National Catholic Register

Arts & Entertainment

Blu-ray/DVD Picks & Passes 11.03.13

BY Steven D. Greydanus

Film Critic

Nov. 3-16, 2013 Issue | Posted 10/30/13 at 9:01 AM

 

The Conjuring (2013) PICK

Monsters University (2013) PICK

Pacific Rim (2013) PASS

The Way, Way Back (2013) PICK

 

Some of the better films of summer 2013 are among the latest home-video releases, including two (possibly three) timed for Halloween.

Set in 1971,The Conjuring is a horror movie throwback to the likes of The Exorcist, though it’s more restrained and less shocking. Blending a strongly Catholic milieu — going beyond crucifixes and holy water and embracing trust in God, the efficacy of baptism and the sanctity of family — with psychic phenomena and other complications, it’s as pro-Catholic as The Rite and a better movie to boot, though a bit more theologically confused as well.

For more family-friendly Halloween fare, check out Monsters University, yet another Pixar sequel, or, in this case, prequel. Although underwhelming by Pixar standards, it’s still a charming family flick, with one solid, subversive idea that’s vintage Pixar: You can’t necessarily achieve anything you put your mind to, no matter how badly you want it.

Then there’s Pacific Rim, from visionary monster-meister Guillermo del Toro (Pan’s Labyrinth). Some viewers loved the movie’s campy story and gee-whiz special effects pitting human beings in giant robot suits against extradimensional Godzilla-like alien invaders. Pacific Rim isn’t really a problematic movie … just, to me, a kind of boring one.

Finally, for viewers looking for a movie about actual human beings, consider The Way, Way Back, a shaggy coming-of-age story about the fallout of divorce and absentee fatherhood in the life of a young boy.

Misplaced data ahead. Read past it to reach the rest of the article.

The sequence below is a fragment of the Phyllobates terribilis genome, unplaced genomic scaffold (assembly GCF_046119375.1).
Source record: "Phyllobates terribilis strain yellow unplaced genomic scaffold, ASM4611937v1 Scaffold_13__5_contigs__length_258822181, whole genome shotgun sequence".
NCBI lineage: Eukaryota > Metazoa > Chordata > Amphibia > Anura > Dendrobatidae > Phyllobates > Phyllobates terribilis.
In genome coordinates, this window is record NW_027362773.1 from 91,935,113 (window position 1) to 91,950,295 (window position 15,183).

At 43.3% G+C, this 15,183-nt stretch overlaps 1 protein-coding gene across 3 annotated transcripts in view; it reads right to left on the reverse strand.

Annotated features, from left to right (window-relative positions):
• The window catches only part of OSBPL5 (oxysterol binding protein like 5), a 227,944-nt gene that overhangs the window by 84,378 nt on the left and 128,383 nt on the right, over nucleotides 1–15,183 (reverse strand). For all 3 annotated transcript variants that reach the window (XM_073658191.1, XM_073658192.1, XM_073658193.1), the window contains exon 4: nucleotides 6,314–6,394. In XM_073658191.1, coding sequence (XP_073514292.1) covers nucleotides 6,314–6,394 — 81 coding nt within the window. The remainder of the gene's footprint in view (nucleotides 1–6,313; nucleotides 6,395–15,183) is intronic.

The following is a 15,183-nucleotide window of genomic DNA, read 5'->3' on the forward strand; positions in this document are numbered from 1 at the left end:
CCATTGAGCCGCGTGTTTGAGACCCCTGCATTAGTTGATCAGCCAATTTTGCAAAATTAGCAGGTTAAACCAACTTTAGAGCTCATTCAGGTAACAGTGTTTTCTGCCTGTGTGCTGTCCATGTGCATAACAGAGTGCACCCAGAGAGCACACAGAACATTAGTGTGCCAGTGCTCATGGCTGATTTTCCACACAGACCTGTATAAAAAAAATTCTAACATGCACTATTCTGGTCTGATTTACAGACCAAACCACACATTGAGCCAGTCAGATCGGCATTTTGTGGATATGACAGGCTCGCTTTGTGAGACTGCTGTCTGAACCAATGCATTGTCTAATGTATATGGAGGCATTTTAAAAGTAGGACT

The story centers on a painfully introverted young boy named Duncan with major father-figure problems. His own dad is AWOL with another woman, and his mother is cohabiting with an abusive jerk (Steve Carell, playing against type). Somehow, he scores a summer job at a water park, where a terminally irresponsible manager (Sam Rockwell) proves to be the least inadequate father figure in his life.

Although the content is sometimes abrasive, there’s something deeply humane about The Way, Way Back’s empathy for nearly all these very broken characters, who just might help each other find some measure of healing.

 

Caveat Spectator: The Conjuring: Much intense suspense, menace and peril, paranormal and otherwise; limited cursing and profanity. Mature viewing. Monsters University: Some intense action sequences. Might be a bit much for sensitive youngsters. The Way, Way Back: Much crude language and sexually themed dialogue; sexual situations, including a nonmarital relationship; frequent heavy drinking and drug references; moderate profanity.